With regard to the UAE, Canada is my point of reference for what is different. Therefore, telling you about someplace new also tells you about what is usual or the norm to me.
One of the things that I found myself watching in the UAE were some of the social hierarchies. I use the term watching deliberately: we were in the UAE as tourists for only 2 weeks. I did not learn enough about why things were the way they were, therefore I was watching with uninformed Canadian eyes.
I was intrigued by the proportions of kinds of people in the UAE: the Emiratis were about 10-20% of the population, the Western ex-patriots were about 5-10% of the population, and the East Indians and Pakistanis were about 65-75% of the population. Kinds of jobs were correlated to kinds of people: loosely generalized, the Emiratis did not work, the Western ex-patriots worked in professional positions (as teachers, nurses, etc.), and the East Indians and Pakistinis worked the low-paying labour jobs. Status symbols were correlated to kinds of people too: for example, only the Emiratis were allowed dark-tinted car windows, and only royalty and the extremely rich Emiratis were allowed low numbered licence plates.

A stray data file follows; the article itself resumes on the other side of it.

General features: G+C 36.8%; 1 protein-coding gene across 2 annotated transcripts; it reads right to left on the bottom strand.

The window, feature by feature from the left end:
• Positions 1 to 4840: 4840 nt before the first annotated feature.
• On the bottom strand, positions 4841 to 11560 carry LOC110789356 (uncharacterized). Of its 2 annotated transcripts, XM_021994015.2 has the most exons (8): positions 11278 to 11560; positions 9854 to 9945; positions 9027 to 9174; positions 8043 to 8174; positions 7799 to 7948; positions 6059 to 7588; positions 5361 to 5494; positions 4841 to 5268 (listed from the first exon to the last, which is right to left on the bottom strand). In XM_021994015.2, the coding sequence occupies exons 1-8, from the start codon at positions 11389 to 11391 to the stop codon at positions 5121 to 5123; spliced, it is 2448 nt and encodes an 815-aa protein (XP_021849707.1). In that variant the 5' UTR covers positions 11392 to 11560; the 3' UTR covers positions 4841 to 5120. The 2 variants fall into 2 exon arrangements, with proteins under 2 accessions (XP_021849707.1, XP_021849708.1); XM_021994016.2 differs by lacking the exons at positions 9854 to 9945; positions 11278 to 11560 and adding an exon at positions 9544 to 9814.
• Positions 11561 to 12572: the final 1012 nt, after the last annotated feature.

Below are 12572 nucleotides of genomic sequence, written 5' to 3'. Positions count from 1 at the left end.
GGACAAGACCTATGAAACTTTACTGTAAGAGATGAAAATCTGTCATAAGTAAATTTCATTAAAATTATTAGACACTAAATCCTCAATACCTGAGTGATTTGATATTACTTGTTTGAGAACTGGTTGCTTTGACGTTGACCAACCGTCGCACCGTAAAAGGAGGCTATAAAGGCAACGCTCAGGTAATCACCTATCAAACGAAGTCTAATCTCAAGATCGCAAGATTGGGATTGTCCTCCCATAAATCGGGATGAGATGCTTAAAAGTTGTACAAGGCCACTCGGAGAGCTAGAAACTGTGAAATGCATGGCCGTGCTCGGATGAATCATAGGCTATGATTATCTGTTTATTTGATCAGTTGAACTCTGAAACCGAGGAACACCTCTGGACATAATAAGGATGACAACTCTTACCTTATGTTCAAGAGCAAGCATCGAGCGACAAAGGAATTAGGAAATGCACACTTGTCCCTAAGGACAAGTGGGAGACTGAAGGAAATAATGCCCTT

I found myself wondering what it would feel like to wear the shayla, abaya, and burqa. The wondering was uncontexualized because a non-Muslim, Canadian tourist (me!) would not wear these items of clothing. Nevertheless, I wondered what it would physically feel like to wear them,
how I would be reacted to, what the dynamic would be because I am not white, and what the dynamic would be if I were not with gM.
Social hierarchies obviously exist in Canada; such hierarchies are the usual for me. The hierarchies I described here are not in Canada in this way, therefore are different to me.